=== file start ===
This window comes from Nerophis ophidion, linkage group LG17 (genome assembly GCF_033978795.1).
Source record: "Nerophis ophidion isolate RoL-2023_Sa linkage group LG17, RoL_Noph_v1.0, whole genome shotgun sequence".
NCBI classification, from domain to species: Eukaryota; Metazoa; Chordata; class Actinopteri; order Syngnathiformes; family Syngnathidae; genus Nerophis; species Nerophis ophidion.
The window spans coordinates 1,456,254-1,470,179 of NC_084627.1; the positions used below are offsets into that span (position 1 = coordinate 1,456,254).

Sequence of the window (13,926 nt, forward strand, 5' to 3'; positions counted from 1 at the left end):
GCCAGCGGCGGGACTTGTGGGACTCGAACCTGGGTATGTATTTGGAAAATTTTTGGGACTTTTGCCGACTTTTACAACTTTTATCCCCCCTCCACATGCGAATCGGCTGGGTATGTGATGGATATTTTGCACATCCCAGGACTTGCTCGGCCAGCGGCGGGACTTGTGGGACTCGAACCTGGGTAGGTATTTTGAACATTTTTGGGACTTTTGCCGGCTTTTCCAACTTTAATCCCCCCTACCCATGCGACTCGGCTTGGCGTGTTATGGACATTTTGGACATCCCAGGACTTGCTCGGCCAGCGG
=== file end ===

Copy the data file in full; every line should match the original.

This window comes from Nerophis ophidion, linkage group LG17 (genome assembly GCF_033978795.1).
Source record: "Nerophis ophidion isolate RoL-2023_Sa linkage group LG17, RoL_Noph_v1.0, whole genome shotgun sequence".
NCBI classification, from domain to species: Eukaryota; Metazoa; Chordata; class Actinopteri; order Syngnathiformes; family Syngnathidae; genus Nerophis; species Nerophis ophidion.
The window spans coordinates 1,456,254-1,470,179 of NC_084627.1; the positions used below are offsets into that span (position 1 = coordinate 1,456,254).

Sequence of the window (13,926 nt, forward strand, 5' to 3'; positions counted from 1 at the left end):
GCCAGCGGCGGGACTTGTGGGACTCGAACCTGGGTATGTATTTGGAAAATTTTTGGGACTTTTGCCGACTTTTACAACTTTTATCCCCCCTCCACATGCGAATCGGCTGGGTATGTGATGGATATTTTGCACATCCCAGGACTTGCTCGGCCAGCGGCGGGACTTGTGGGACTCGAACCTGGGTAGGTATTTTGAACATTTTTGGGACTTTTGCCGGCTTTTCCAACTTTAATCCCCCCTACCCATGCGACTCGGCTTGGCGTGTTATGGACATTTTGGACATCCCAGGACTTGCTCGGCCAGCGG